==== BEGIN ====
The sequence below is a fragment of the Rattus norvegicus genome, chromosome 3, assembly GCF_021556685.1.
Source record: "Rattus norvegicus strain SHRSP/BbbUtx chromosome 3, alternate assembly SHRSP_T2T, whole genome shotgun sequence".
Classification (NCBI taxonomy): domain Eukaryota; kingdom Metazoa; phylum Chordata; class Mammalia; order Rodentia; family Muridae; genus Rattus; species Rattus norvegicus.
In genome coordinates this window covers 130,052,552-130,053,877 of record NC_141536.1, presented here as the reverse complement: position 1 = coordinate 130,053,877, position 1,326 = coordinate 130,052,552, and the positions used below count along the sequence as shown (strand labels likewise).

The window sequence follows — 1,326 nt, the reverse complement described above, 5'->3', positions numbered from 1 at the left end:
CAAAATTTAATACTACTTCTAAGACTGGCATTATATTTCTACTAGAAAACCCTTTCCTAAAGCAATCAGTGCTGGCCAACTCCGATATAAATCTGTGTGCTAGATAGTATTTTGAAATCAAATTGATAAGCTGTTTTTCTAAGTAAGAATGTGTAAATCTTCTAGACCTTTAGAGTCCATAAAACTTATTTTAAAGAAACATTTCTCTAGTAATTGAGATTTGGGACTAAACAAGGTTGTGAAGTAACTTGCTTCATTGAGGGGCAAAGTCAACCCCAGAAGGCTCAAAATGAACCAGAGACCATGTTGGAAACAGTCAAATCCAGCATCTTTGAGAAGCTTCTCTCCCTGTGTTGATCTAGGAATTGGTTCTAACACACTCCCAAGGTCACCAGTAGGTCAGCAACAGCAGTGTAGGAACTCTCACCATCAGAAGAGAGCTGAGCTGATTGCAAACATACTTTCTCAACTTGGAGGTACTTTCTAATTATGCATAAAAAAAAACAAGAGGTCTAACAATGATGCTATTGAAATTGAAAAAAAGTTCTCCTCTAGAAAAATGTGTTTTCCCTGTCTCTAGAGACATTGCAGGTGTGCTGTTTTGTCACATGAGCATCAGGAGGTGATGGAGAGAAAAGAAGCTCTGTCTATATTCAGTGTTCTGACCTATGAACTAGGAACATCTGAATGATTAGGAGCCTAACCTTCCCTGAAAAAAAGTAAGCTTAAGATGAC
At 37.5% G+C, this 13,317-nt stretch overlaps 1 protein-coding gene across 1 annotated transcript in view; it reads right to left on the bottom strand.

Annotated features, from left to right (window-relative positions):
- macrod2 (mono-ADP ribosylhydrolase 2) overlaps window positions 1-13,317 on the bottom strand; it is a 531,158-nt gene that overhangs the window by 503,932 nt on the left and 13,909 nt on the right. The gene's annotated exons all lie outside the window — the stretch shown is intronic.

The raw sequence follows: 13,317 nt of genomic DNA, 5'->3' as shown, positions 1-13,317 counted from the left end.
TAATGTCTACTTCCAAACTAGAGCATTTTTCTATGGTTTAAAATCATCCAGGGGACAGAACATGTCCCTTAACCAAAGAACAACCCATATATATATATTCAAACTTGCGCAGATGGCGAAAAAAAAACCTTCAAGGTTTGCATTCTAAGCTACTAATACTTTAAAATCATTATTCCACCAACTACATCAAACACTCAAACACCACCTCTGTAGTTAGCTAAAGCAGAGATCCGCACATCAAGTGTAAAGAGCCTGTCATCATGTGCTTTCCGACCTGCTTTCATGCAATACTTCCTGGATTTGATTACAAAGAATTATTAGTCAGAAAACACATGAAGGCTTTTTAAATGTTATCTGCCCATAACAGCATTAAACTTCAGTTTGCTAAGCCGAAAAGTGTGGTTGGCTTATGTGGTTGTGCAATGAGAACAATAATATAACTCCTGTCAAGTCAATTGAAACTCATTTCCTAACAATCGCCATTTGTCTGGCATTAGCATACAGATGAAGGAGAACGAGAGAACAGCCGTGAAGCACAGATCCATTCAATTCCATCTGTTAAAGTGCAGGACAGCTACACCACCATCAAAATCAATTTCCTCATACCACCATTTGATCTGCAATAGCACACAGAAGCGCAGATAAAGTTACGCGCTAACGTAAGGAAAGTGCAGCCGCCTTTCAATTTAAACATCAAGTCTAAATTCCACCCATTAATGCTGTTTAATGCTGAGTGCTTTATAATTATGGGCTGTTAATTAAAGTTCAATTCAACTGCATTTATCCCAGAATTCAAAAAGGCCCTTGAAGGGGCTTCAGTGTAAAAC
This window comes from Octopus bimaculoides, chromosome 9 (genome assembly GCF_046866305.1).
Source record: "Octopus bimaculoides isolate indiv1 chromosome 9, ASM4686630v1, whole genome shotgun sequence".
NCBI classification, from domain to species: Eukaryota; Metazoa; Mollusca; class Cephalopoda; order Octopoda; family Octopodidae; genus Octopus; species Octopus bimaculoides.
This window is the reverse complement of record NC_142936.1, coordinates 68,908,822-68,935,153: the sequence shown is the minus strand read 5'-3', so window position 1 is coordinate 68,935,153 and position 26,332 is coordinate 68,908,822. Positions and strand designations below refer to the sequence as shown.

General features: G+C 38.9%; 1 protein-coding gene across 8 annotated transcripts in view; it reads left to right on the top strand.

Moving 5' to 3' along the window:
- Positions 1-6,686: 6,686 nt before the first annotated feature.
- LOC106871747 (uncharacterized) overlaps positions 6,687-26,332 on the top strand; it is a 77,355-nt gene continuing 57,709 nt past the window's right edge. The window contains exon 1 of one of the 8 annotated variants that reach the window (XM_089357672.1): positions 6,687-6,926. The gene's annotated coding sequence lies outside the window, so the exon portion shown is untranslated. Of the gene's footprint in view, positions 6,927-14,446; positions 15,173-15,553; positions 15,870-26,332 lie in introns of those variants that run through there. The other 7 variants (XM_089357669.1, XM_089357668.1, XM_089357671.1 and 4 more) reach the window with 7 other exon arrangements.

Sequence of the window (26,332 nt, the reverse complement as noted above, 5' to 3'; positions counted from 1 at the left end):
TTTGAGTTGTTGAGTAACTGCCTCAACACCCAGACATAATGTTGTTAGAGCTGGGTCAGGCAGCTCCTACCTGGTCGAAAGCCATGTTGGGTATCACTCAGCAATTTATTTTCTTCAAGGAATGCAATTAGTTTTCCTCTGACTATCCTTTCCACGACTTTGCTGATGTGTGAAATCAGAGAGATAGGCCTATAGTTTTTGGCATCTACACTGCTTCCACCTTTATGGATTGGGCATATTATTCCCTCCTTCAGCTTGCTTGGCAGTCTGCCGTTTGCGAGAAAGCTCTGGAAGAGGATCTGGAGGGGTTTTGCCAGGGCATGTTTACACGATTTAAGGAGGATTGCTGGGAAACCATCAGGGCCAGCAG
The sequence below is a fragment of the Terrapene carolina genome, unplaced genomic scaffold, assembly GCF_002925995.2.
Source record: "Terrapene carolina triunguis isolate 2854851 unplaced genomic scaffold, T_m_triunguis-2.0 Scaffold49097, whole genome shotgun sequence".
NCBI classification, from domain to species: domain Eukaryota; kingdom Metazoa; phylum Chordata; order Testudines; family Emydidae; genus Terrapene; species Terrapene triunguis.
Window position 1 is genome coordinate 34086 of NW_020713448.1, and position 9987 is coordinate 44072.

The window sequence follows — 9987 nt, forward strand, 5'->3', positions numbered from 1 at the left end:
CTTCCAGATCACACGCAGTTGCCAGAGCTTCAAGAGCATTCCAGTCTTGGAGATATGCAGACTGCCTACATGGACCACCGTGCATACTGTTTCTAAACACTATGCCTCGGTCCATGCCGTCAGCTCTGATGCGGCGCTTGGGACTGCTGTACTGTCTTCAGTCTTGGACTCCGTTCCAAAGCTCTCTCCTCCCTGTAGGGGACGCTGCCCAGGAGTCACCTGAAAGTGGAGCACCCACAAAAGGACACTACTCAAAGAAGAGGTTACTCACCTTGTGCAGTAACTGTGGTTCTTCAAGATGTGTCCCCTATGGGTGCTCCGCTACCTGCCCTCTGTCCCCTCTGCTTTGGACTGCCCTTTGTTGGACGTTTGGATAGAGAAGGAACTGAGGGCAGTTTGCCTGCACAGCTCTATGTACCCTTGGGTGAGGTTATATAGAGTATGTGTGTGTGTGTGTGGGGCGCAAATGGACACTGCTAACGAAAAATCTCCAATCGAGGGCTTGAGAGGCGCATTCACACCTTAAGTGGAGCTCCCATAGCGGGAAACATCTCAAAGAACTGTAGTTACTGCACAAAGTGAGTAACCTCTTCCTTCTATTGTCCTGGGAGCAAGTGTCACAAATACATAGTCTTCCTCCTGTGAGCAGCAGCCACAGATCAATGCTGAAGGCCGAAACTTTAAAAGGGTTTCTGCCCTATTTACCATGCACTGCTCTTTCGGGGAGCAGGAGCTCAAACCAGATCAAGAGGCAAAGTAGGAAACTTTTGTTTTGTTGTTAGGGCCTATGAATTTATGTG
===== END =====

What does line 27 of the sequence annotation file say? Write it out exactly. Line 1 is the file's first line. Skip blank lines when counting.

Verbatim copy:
CTTCCAGATCACACGCAGTTGCCAGAGCTTCAAGAGCATTCCAGTCTTGGAGATATGCAGACTGCCTACATGGACCACCGTGCATACTGTTTCTAAACACTATGCCTCGGTCCATGCCGTCAGCTCTGATGCGGCGCTTGGGACTGCTGTACTGTCTTCAGTCTTGGACTCCGTTCCAAAGCTCTCTCCTCCCTGTAGGGGACGCTGCCCAGGAGTCACCTGAAAGTGGAGCACCCACAAAAGGACACTACTCAAAGAAGAGGTTACTCACCTTGTGCAGTAACTGTGGTTCTTCAAGATGTGTCCCCTATGGGTGCTCCGCTACCTGCCCTCTGTCCCCTCTGCTTTGGACTGCCCTTTGTTGGACGTTTGGATAGAGAAGGAACTGAGGGCAGTTTGCCTGCACAGCTCTATGTACCCTTGGGTGAGGTTATATAGAGTATGTGTGTGTGTGTGTGGGGCGCAAATGGACACTGCTAACGAAAAATCTCCAATCGAGGGCTTGAGAGGCGCATTCACACCTTAAGTGGAGCTCCCATAGCGGGAAACATCTCAAAGAACTGTAGTTACTGCACAAAGTGAGTAACCTCTTCCTTCTATTGTCCTGGGAGCAAGTGTCACAAATACATAGTCTTCCTCCTGTGAGCAGCAGCCACAGATCAATGCTGAAGGCCGAAACTTTAAAAGGGTTTCTGCCCTATTTACCATGCACTGCTCTTTCGGGGAGCAGGAGCTCAAACCAGATCAAGAGGCAAAGTAGGAAACTTTTGTTTTGTTGTTAGGGCCTATGAATTTATGTG